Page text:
The COVID-19 pandemic and associated global recession have had a devastating effect on international trade. In the second quarter of 2020, global trade was down 18.5 percent, a far sharper drop than was seen for GDP.1 Much of the economic activity that continues in a pandemic—health services, housing services, utilities—is not traded internationally, while the widely traded goods such as cars, electronics, and tourism are cut back as people face an uncertain future. The COVID-19 pandemic comes on top of other issues that were already affecting trade, notably Industry 4.0—the current trend of automation and data exchange in manufacturing technologies, including cyber-physical systems, the internet of things, cloud computing, and smart factories. In the years before the pandemic, merchandise trade was increasing less rapidly than world GDP, breaking a long-standing pattern, though trade in services was rising more rapidly. The declining importance of merchandise trade probably reflected both Industry 4.0 as well as the U.S.-China trade war.
The main question addressed in this essay is, what is the likely evolution of supply chains and international trade in the medium to long run after the COVID-19 pandemic? In other words, once the global economy recovers from the cyclical downturn, are there likely to be permanent changes in global trade? Will these create a more difficult environment for development? What policies at the national and international level can mitigate effects that harm development? These are naturally highly speculative questions, but by thinking of them now, we can potentially mitigate the worst long-run effects of this crisis on development.
China’s exports to the U.S. have gone down, but China’s exports to those other developing countries have gone up.
I divide the potential long-run effects on trade into three categories: (1) changes in the structure of demand; (2) acceleration of Industry 4.0; and (3) protectionism dressed up as national security.
As the virus is brought under control globally, especially if there is a reliable and widely available vaccine, life should return towards “normal.” But it is likely to be a new normal. The specifics will be hard to predict but there are likely to be some permanent changes in the structure of demand. People in advanced economies may do more work from home permanently, reducing demand for cars and gasoline. We may have less demand for office and retail space. Those changes would tend to put downward pressure on commodity prices and trade volumes. Three industries with extensive value chains involving developing countries are autos, electronics, and clothing.2 I would expect more demand for electronics and less for autos and clothing in a post-pandemic world. But the general point is that there could be large shifts in these industries that affect development opportunities. In terms of services, international tourism may not fully recover to its previous level; this has been an important export for many developing countries. On the other hand, demand for healthcare, childcare, and elderly care is likely to rise; these are all immigrant-intensive industries in advanced economies so demand for migrant workers may well increase.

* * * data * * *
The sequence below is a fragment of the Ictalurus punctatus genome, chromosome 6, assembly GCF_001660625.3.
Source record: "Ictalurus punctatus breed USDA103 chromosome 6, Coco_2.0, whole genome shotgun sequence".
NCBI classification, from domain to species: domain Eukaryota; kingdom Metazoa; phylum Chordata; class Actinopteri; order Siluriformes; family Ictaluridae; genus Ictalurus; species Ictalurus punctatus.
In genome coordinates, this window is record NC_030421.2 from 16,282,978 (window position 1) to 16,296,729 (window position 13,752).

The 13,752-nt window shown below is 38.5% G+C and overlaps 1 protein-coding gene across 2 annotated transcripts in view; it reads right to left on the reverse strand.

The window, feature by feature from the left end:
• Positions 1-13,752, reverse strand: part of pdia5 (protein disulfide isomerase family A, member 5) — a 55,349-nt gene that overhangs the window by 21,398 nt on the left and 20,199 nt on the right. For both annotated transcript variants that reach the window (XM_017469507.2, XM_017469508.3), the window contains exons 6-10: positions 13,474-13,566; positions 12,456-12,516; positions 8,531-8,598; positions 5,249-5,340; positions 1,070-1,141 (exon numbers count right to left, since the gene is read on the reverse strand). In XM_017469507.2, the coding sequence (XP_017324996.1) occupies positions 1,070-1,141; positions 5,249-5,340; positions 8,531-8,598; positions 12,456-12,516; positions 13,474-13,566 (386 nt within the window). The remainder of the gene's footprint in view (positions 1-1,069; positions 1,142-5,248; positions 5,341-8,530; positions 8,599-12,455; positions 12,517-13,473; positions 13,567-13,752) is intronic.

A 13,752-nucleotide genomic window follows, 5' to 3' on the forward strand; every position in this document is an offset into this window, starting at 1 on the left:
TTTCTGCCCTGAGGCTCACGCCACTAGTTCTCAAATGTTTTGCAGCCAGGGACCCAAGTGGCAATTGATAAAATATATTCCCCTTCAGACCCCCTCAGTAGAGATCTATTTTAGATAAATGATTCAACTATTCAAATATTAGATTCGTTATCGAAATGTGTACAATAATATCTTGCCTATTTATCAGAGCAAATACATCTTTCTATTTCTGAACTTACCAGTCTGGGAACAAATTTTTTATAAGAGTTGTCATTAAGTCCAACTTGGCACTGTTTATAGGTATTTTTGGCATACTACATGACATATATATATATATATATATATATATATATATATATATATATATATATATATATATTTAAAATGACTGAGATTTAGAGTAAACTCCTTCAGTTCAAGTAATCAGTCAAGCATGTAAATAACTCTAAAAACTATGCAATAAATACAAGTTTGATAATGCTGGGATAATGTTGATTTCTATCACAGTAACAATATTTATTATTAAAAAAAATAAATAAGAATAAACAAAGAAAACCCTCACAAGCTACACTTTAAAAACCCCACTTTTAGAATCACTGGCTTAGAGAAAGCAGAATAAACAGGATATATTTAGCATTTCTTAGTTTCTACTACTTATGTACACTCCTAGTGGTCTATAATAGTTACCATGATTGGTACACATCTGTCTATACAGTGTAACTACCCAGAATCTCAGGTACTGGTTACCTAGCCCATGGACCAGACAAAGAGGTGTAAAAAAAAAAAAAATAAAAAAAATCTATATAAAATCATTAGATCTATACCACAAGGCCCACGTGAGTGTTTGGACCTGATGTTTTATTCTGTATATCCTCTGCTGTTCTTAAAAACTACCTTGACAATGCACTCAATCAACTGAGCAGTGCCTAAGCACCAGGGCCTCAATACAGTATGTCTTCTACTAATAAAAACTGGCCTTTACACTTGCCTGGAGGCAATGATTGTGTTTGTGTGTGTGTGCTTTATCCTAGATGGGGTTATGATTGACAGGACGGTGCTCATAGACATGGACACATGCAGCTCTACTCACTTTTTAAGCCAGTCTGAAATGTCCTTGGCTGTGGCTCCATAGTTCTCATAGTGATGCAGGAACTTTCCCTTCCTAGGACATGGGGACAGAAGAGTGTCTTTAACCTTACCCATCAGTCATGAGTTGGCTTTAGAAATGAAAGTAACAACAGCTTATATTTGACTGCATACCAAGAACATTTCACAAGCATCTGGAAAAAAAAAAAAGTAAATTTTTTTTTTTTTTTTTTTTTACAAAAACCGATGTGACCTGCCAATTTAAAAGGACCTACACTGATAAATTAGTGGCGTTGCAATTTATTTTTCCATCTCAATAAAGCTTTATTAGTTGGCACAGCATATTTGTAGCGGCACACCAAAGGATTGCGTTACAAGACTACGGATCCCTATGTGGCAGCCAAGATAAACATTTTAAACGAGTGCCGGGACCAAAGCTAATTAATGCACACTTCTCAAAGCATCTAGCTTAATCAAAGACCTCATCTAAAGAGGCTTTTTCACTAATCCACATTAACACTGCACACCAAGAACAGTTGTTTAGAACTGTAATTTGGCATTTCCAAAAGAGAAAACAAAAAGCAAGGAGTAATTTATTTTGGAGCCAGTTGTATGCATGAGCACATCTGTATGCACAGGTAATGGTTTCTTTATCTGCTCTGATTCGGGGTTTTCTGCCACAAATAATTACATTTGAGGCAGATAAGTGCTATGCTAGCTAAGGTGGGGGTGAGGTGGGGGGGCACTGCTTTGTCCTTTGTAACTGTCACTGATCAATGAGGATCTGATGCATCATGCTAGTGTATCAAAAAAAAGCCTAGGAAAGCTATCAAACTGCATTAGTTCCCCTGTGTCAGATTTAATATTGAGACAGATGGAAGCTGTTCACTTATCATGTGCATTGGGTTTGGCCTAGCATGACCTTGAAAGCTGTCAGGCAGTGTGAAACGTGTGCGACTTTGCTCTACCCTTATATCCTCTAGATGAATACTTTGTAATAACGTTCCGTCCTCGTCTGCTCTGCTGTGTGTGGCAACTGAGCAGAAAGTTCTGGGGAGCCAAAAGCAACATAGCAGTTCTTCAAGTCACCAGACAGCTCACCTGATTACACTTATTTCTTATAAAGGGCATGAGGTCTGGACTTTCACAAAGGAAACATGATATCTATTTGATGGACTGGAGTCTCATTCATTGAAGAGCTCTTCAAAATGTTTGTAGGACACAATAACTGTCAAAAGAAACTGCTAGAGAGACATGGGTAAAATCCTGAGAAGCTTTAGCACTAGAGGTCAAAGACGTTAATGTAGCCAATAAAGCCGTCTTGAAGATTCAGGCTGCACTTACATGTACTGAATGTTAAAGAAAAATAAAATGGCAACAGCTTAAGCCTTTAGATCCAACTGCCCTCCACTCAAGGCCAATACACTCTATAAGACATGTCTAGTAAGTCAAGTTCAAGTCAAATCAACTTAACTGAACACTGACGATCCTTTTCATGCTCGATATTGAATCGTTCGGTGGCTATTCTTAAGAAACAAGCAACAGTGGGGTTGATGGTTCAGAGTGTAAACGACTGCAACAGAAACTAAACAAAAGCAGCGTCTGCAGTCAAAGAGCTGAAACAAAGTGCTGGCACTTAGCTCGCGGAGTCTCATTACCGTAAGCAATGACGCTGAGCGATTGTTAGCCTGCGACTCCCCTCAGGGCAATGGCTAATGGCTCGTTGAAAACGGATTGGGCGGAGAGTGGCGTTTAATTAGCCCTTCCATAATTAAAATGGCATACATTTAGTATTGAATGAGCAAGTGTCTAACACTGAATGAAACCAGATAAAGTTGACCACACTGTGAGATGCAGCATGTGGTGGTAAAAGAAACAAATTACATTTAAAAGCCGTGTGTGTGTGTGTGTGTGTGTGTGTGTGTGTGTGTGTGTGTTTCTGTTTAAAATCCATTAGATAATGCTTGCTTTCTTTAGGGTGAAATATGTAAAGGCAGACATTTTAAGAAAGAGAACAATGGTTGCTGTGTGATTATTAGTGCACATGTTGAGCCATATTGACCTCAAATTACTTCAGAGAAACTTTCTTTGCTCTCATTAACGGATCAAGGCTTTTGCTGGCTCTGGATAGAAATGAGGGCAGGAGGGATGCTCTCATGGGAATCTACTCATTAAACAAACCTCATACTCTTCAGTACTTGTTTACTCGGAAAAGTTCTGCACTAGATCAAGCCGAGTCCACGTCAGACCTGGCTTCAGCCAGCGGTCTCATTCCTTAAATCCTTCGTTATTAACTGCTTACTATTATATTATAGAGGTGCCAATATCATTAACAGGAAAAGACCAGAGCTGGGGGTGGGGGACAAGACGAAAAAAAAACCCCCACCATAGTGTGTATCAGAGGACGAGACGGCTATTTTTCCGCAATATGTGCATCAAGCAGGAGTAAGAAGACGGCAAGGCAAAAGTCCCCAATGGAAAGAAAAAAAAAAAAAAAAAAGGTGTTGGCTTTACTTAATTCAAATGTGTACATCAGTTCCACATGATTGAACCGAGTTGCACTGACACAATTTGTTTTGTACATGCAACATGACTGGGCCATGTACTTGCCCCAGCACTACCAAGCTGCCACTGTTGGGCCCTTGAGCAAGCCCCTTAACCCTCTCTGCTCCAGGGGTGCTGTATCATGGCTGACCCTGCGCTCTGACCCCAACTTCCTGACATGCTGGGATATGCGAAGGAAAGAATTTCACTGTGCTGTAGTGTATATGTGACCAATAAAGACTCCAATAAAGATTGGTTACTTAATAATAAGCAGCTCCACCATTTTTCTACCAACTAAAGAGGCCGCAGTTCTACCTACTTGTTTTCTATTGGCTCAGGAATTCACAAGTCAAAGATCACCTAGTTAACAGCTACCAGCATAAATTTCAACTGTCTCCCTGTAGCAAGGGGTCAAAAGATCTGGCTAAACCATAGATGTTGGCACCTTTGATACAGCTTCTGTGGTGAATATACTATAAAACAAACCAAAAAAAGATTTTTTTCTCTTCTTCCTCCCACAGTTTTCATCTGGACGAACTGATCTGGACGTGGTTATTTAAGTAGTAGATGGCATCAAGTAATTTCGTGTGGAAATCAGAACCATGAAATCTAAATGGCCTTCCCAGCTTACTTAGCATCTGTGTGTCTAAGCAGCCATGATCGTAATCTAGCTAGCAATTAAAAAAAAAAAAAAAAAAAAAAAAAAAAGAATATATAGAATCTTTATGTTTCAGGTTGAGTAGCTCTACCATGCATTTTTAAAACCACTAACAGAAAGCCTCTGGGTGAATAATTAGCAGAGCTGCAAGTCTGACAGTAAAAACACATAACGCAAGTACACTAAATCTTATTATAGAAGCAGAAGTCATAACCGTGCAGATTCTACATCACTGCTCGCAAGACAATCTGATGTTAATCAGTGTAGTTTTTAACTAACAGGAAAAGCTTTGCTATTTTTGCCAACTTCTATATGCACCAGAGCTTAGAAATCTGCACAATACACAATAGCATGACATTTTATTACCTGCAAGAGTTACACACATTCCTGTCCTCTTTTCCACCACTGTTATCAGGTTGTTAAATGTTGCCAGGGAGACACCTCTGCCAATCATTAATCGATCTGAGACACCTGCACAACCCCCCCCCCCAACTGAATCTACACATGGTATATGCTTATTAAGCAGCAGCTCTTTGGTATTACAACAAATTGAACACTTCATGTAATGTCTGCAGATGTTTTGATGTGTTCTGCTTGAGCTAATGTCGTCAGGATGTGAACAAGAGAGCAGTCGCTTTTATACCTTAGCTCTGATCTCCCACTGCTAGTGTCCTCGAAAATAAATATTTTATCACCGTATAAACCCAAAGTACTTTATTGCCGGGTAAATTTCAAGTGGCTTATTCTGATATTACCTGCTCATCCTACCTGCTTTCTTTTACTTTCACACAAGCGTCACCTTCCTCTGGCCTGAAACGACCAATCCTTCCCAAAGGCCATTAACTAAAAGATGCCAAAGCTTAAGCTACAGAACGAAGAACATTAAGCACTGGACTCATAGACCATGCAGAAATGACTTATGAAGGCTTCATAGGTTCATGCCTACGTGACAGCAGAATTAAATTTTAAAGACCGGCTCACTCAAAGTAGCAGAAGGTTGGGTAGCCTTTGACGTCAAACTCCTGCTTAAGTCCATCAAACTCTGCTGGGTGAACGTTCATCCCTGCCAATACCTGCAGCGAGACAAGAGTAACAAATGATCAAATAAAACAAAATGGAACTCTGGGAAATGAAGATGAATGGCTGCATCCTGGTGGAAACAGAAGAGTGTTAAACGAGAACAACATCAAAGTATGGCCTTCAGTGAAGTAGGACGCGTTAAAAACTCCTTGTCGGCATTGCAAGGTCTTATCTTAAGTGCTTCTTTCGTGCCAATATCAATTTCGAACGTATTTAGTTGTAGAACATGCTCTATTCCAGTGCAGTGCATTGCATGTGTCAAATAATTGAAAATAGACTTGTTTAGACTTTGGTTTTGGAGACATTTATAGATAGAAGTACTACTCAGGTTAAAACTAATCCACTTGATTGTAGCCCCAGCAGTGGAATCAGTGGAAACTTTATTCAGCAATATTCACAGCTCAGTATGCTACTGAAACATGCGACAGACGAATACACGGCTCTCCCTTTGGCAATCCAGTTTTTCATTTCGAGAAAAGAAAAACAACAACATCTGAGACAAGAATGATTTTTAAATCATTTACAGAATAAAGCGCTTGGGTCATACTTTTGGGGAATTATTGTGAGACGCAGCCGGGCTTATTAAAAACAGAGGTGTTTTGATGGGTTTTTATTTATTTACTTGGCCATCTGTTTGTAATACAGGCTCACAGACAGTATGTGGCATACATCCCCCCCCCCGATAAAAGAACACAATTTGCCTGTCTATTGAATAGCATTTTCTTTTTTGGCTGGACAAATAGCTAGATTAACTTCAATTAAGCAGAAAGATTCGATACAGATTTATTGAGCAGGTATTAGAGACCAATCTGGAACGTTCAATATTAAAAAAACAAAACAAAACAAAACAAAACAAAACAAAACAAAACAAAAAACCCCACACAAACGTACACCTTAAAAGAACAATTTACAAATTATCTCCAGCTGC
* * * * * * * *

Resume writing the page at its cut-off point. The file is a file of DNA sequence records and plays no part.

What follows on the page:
The pandemic will probably accelerate the spread of Industry 4.0. The idea that everything was going to be done by robots was never realistic, as there are many activities where it is not cost effective to deploy an expensive robot. Garment sewing is still done primarily by people, in the developing world, as are many fine tasks in the electronics and auto value chains. But the pandemic has to change the cost calculation at least to some extent. Imagine an activity where it is slightly less expensive to hire workers in the developing world compared to deploying a robot in an advanced economy. Now firms are aware of potential disruption from pandemics and/or trade blockages. With that risk factored in, the robot may now be the cost-effective choice. Industry 4.0 is not suddenly eliminating manufacturing opportunities in developing countries, but it has to be constraining them, and more so after COVID-19 than before.
Probably the biggest risk for trading opportunities in the developing world is growing protectionism in more advanced economies, often dressed up as national security protection. The U.S. introduced serious protection before the pandemic, most of it aimed at China. Heading into the recession, the U.S. was taxing about half of imports from China at a 25 percent rate. In the short run, this actually created new opportunities for other developing countries. A certain amount of final assembly in garments, footwear, and electronics shifted to countries such as Vietnam, Indonesia, and Mexico. These tend to be the most labor-intensive tasks, and higher wages in China were already driving this production abroad even before the trade war started. What we can observe in the data is that China’s exports to the U.S. have gone down, but China’s exports to those other developing countries have gone up. ASEAN has now moved into first place as China’s biggest trade partner while the U.S. has dropped to #3 (with the EU at #2).3 China has moved into the middle of many value chains, producing machinery and medium-tech components, which are then exported to the countries doing final assembly.